Matt Barter.

Memorial University senior administration has attempted to assassinate the character of student activist and journalist Matt Barter. Their narrative has been that it is about “behaviour” and not activism, protest, and journalism.

In a statement from December of 2021, the university wrote that it does not comment on individual cases, but it can share general information about the Student Code of Conduct process, such as how perceived risk is needed for interim measures:

“For interim measures to be applied there has to be escalation, past patterns of behaviour and a perceived risk to the safety of individuals.”

“The freedom to express oneself does not protect behaviour that becomes harassing or intimidating. Behaviour that crosses that line takes itself into the realm of actionable conduct.”

In a March 11, 2022 email, Communications Manager David Sorensen wrote to a journalist that “this matter really has nothing to do with Mr. Barter’s right to protest, but rather the behaviour he exhibits toward other people in the university community.”

March 25 email.

In an email my lawyer Kyle Rees on March 25, 2022, Memorial General Counsel Scott Worsfold stated, “This behaviour is clearly not about protest and activism. The investigator found that activism and protest were indeed not the issue but rather his targeting, aggressive and harassing behaviour toward individuals… So again, activism is not the issue here – it is a purely behavioural issue which falls squarely within the code.”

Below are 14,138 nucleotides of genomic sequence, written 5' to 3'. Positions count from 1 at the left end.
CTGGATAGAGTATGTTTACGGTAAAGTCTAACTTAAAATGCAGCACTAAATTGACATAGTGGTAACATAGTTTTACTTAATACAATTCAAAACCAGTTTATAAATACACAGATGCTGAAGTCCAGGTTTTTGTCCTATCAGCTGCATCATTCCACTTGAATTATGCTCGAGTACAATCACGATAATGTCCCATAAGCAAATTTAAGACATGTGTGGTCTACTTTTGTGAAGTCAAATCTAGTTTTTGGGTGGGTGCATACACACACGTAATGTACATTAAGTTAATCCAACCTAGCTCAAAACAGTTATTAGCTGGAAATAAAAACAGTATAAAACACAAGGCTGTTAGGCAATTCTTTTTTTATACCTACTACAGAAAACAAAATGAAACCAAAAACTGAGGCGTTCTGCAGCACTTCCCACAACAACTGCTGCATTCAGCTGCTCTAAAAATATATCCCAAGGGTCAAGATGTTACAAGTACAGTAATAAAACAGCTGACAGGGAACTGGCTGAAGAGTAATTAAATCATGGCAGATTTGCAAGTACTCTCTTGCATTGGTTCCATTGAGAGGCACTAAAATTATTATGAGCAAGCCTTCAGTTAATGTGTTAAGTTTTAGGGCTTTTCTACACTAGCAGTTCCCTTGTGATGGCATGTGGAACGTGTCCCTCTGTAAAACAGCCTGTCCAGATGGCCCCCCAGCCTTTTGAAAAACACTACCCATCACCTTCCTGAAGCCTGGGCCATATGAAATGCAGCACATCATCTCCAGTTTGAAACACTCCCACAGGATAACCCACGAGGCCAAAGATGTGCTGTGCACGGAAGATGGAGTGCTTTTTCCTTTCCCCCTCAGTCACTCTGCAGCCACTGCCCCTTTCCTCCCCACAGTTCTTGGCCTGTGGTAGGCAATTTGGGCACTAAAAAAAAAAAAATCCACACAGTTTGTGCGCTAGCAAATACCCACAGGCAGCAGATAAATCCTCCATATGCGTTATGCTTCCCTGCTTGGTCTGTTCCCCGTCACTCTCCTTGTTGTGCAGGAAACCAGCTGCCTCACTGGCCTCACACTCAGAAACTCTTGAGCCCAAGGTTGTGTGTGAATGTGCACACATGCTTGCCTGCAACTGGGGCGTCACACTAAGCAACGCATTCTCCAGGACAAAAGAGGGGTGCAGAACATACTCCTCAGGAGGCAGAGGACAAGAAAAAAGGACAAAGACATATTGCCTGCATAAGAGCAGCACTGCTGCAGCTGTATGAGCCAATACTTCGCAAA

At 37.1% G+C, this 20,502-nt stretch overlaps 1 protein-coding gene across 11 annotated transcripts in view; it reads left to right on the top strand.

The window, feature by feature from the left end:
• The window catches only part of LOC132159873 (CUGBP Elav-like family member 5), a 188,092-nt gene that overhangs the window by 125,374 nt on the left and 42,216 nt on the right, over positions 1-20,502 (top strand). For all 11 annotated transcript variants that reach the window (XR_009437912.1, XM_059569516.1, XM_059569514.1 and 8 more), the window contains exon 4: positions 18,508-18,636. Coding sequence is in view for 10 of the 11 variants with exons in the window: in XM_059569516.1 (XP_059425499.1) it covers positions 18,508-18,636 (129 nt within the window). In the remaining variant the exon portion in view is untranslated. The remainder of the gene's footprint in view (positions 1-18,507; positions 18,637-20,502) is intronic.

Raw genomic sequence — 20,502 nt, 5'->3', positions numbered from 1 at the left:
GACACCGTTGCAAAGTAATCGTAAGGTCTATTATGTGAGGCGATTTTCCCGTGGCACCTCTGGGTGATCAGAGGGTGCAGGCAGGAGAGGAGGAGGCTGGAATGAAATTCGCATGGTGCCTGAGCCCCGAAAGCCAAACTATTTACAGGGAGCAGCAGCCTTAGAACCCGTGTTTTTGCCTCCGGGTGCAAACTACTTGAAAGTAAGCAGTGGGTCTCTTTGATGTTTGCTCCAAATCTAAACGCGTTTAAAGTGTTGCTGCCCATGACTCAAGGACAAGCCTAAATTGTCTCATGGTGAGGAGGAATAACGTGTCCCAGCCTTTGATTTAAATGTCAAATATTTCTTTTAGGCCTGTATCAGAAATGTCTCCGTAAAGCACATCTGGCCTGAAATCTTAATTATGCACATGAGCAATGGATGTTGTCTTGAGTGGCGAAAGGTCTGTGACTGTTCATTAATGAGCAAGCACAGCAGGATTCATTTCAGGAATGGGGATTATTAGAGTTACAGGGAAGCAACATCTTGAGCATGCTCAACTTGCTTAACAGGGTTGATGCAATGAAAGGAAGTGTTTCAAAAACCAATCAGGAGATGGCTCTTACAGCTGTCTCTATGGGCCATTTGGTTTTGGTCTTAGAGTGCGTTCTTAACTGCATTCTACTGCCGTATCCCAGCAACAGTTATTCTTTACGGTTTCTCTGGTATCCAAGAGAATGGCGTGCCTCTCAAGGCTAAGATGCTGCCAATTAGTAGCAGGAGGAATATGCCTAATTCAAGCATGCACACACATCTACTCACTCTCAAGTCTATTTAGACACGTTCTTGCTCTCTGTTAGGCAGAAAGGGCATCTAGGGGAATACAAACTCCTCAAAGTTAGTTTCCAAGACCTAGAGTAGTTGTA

I feel insulted by the position the General Counsel has taken and the words he has used to describe my work. In my opinion, it is a blatant attempt to smear me.

I believe Chief Risk Officer Greg McDougall has also used language meant to demean and smear me. McDougall’s December 8 complaint letter is loaded with terms like “intimidation,” “harassment,” “aggression,” “volatile,” and “unpredictable.”

I spent the last seven years of my life involved in student activism and protest on campus and have now written over 200 articles on my website including on topics like administrative bloat and the conditions of campus infrastructure. With the cessation of the print edition of the student newspaper The Muse, I am filling an important gap on information on administrative spending.

Scott Worsfold.

My silent protest was the textbook definition of protest. Both Jim Turk, director of Toronto Metropolitan University’s Centre for Free Expression and Cara Zwibel, Director of Fundamental Freedoms at Canadian Civil Liberties Association have supported this position. These two civil liberties experts agree that my Charter rights have been violated. More importantly, members of the public have strongly supported me, including with generous donations to my legal fund.

For Memorial University to reduce my work to a “purely behavioural issue” is demeaning. I have no choice but to take Memorial University to court to try my best to reverse all that has been done to me by the university.

Importantly, General Counsel Scott Worsfold mentions an investigation onto my protest. As part of the Student Code of Conduct process, Memorial University indeed hired lawyer Kimberley Horwood to conduct an investigation. The process cost the university over $9,000 but it wasn’t without fault. My lawyer argued both parties should agree on an investigator to avoid potential issues. Unfortunately, this reasonable request was denied. As we feared, the report produced by Ms. Horwood came with what we perceive as critical flaws.

Matt Barter is a fourth-year student in the Humanities and Social Sciences Faculty at Memorial University of Newfoundland, majoring in Political Science with a minor in Sociology. He enjoys reading thought-provoking articles, walks in nature, and volunteering in the community.


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